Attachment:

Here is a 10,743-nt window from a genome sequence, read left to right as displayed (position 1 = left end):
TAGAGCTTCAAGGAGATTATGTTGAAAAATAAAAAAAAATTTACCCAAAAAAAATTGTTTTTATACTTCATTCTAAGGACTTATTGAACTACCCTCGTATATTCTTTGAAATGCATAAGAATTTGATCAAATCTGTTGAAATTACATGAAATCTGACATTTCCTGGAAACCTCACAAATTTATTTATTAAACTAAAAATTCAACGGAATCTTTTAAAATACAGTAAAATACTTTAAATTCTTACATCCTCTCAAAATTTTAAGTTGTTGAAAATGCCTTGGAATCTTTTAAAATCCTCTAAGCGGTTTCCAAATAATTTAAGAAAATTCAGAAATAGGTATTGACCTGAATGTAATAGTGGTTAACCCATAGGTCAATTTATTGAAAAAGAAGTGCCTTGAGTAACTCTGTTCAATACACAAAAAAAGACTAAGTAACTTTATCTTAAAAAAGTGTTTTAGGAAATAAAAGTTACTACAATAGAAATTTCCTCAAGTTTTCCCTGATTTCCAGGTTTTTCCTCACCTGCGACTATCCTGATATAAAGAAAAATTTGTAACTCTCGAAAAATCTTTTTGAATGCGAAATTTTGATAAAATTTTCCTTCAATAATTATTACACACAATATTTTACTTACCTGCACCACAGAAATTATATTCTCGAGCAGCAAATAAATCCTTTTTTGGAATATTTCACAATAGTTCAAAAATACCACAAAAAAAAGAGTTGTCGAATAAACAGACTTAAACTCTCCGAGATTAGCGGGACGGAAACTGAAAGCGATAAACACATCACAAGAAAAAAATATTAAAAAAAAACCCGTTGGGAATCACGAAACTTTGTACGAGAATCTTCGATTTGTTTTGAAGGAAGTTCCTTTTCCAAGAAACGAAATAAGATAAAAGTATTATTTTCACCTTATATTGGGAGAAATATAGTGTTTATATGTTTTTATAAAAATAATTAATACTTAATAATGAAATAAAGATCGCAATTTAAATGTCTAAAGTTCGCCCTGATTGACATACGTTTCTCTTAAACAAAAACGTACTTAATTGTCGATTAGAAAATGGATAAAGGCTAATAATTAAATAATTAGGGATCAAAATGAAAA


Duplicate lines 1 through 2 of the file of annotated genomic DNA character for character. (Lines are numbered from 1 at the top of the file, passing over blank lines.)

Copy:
Here is a 10,743-nt window from a genome sequence, read left to right as displayed (position 1 = left end):
TAGAGCTTCAAGGAGATTATGTTGAAAAATAAAAAAAAATTTACCCAAAAAAAATTGTTTTTATACTTCATTCTAAGGACTTATTGAACTACCCTCGTATATTCTTTGAAATGCATAAGAATTTGATCAAATCTGTTGAAATTACATGAAATCTGACATTTCCTGGAAACCTCACAAATTTATTTATTAAACTAAAAATTCAACGGAATCTTTTAAAATACAGTAAAATACTTTAAATTCTTACATCCTCTCAAAATTTTAAGTTGTTGAAAATGCCTTGGAATCTTTTAAAATCCTCTAAGCGGTTTCCAAATAATTTAAGAAAATTCAGAAATAGGTATTGACCTGAATGTAATAGTGGTTAACCCATAGGTCAATTTATTGAAAAAGAAGTGCCTTGAGTAACTCTGTTCAATACACAAAAAAAGACTAAGTAACTTTATCTTAAAAAAGTGTTTTAGGAAATAAAAGTTACTACAATAGAAATTTCCTCAAGTTTTCCCTGATTTCCAGGTTTTTCCTCACCTGCGACTATCCTGATATAAAGAAAAATTTGTAACTCTCGAAAAATCTTTTTGAATGCGAAATTTTGATAAAATTTTCCTTCAATAATTATTACACACAATATTTTACTTACCTGCACCACAGAAATTATATTCTCGAGCAGCAAATAAATCCTTTTTTGGAATATTTCACAATAGTTCAAAAATACCACAAAAAAAAGAGTTGTCGAATAAACAGACTTAAACTCTCCGAGATTAGCGGGACGGAAACTGAAAGCGATAAACACATCACAAGAAAAAAATATTAAAAAAAAACCCGTTGGGAATCACGAAACTTTGTACGAGAATCTTCGATTTGTTTTGAAGGAAGTTCCTTTTCCAAGAAACGAAATAAGATAAAAGTATTATTTTCACCTTATATTGGGAGAAATATAGTGTTTATATGTTTTTATAAAAATAATTAATACTTAATAATGAAATAAAGATCGCAATTTAAATGTCTAAAGTTCGCCCTGATTGACATACGTTTCTCTTAAACAAAAACGTACTTAATTGTCGATTAGAAAATGGATAAAGGCTAATAATTAAATAATTAGGGATCAAAATGAAAA